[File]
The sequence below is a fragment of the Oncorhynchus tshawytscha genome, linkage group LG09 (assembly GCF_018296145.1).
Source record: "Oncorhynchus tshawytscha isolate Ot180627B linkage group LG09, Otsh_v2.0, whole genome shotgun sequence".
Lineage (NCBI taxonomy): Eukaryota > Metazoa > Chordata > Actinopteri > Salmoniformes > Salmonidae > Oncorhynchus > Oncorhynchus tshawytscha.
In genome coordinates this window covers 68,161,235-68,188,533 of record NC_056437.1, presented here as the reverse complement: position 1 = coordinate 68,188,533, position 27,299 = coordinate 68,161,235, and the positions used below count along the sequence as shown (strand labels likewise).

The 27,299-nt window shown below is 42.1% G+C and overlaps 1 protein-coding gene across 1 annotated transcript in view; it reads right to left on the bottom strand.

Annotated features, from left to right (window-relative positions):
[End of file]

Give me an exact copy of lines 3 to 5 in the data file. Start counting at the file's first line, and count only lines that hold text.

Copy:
Lineage (NCBI taxonomy): Eukaryota > Metazoa > Chordata > Actinopteri > Salmoniformes > Salmonidae > Oncorhynchus > Oncorhynchus tshawytscha.
In genome coordinates this window covers 68,161,235-68,188,533 of record NC_056437.1, presented here as the reverse complement: position 1 = coordinate 68,188,533, position 27,299 = coordinate 68,161,235, and the positions used below count along the sequence as shown (strand labels likewise).

The 27,299-nt window shown below is 42.1% G+C and overlaps 1 protein-coding gene across 1 annotated transcript in view; it reads right to left on the bottom strand.